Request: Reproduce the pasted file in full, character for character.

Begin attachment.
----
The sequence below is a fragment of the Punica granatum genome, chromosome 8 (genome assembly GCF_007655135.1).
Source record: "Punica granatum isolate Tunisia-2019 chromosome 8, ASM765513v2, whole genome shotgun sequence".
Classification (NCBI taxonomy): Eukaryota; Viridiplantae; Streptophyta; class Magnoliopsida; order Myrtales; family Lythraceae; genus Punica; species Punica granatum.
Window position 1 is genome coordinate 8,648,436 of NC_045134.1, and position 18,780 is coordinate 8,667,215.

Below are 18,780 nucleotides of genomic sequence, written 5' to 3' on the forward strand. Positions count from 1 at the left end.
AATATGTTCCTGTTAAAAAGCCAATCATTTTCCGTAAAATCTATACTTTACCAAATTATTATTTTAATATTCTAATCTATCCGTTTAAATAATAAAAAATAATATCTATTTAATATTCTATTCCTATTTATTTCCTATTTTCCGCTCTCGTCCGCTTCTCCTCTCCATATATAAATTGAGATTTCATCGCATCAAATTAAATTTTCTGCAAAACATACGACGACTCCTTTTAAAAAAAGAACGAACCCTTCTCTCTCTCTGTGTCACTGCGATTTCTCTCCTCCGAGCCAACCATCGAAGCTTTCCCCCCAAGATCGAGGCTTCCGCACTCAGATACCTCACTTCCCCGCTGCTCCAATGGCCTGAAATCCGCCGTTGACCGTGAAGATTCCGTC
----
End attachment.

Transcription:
The sequence below is a fragment of the Punica granatum genome, chromosome 8 (genome assembly GCF_007655135.1).
Source record: "Punica granatum isolate Tunisia-2019 chromosome 8, ASM765513v2, whole genome shotgun sequence".
Classification (NCBI taxonomy): Eukaryota; Viridiplantae; Streptophyta; class Magnoliopsida; order Myrtales; family Lythraceae; genus Punica; species Punica granatum.
Window position 1 is genome coordinate 8,648,436 of NC_045134.1, and position 18,780 is coordinate 8,667,215.

Below are 18,780 nucleotides of genomic sequence, written 5' to 3' on the forward strand. Positions count from 1 at the left end.
AATATGTTCCTGTTAAAAAGCCAATCATTTTCCGTAAAATCTATACTTTACCAAATTATTATTTTAATATTCTAATCTATCCGTTTAAATAATAAAAAATAATATCTATTTAATATTCTATTCCTATTTATTTCCTATTTTCCGCTCTCGTCCGCTTCTCCTCTCCATATATAAATTGAGATTTCATCGCATCAAATTAAATTTTCTGCAAAACATACGACGACTCCTTTTAAAAAAAGAACGAACCCTTCTCTCTCTCTGTGTCACTGCGATTTCTCTCCTCCGAGCCAACCATCGAAGCTTTCCCCCCAAGATCGAGGCTTCCGCACTCAGATACCTCACTTCCCCGCTGCTCCAATGGCCTGAAATCCGCCGTTGACCGTGAAGATTCCGTC